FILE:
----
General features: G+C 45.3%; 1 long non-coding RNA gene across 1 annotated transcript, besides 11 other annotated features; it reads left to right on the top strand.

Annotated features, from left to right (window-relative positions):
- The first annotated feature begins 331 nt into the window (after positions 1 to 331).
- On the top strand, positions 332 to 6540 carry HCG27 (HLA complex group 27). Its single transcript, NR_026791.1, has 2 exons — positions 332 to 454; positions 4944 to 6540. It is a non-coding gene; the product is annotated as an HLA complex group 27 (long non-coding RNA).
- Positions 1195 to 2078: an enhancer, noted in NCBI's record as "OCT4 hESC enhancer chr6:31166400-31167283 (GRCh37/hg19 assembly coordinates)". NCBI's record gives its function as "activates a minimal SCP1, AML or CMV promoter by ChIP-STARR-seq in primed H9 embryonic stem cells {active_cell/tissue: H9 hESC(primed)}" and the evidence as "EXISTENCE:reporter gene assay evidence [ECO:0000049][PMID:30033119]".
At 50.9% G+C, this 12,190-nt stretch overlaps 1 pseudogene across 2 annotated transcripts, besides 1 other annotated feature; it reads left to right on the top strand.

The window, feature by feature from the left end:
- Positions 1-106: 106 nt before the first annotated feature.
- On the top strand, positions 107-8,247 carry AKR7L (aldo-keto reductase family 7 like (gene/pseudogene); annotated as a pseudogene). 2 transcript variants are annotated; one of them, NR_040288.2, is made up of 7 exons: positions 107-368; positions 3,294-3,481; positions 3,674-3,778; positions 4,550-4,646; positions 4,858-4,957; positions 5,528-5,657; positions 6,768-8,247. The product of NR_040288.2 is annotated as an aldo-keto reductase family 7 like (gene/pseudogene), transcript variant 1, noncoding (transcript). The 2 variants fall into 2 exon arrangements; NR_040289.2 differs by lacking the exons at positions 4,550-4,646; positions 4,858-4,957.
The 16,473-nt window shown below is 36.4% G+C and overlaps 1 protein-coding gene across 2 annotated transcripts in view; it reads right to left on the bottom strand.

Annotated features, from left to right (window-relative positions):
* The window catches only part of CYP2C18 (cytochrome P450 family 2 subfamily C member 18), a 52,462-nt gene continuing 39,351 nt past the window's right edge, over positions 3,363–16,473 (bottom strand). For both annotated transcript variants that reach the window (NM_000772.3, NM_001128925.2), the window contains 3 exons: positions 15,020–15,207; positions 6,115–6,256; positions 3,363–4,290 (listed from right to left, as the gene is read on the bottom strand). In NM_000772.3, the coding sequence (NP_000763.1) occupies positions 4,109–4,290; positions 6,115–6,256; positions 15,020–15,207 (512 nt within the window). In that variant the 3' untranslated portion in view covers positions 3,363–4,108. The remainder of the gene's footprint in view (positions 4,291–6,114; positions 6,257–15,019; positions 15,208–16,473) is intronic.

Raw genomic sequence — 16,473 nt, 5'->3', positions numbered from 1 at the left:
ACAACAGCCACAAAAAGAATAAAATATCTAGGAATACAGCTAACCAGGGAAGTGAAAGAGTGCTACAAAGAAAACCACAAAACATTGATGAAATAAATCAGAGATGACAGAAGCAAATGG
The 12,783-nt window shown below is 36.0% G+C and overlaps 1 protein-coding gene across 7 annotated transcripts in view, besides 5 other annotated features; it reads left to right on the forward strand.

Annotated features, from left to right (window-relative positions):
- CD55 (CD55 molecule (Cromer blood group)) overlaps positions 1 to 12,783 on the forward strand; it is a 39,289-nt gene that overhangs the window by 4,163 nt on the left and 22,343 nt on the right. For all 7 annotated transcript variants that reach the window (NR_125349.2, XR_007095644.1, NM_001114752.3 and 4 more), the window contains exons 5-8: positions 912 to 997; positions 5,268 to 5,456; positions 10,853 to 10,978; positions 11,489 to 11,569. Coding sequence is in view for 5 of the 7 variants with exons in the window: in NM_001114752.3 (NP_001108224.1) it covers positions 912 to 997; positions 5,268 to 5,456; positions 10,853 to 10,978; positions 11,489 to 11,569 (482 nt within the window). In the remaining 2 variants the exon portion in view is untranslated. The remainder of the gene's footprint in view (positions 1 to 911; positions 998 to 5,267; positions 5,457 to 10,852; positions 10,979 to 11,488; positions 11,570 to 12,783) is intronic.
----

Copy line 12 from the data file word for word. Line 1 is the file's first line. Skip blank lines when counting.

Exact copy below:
* The window catches only part of CYP2C18 (cytochrome P450 family 2 subfamily C member 18), a 52,462-nt gene continuing 39,351 nt past the window's right edge, over positions 3,363–16,473 (bottom strand). For both annotated transcript variants that reach the window (NM_000772.3, NM_001128925.2), the window contains 3 exons: positions 15,020–15,207; positions 6,115–6,256; positions 3,363–4,290 (listed from right to left, as the gene is read on the bottom strand). In NM_000772.3, the coding sequence (NP_000763.1) occupies positions 4,109–4,290; positions 6,115–6,256; positions 15,020–15,207 (512 nt within the window). In that variant the 3' untranslated portion in view covers positions 3,363–4,108. The remainder of the gene's footprint in view (positions 4,291–6,114; positions 6,257–15,019; positions 15,208–16,473) is intronic.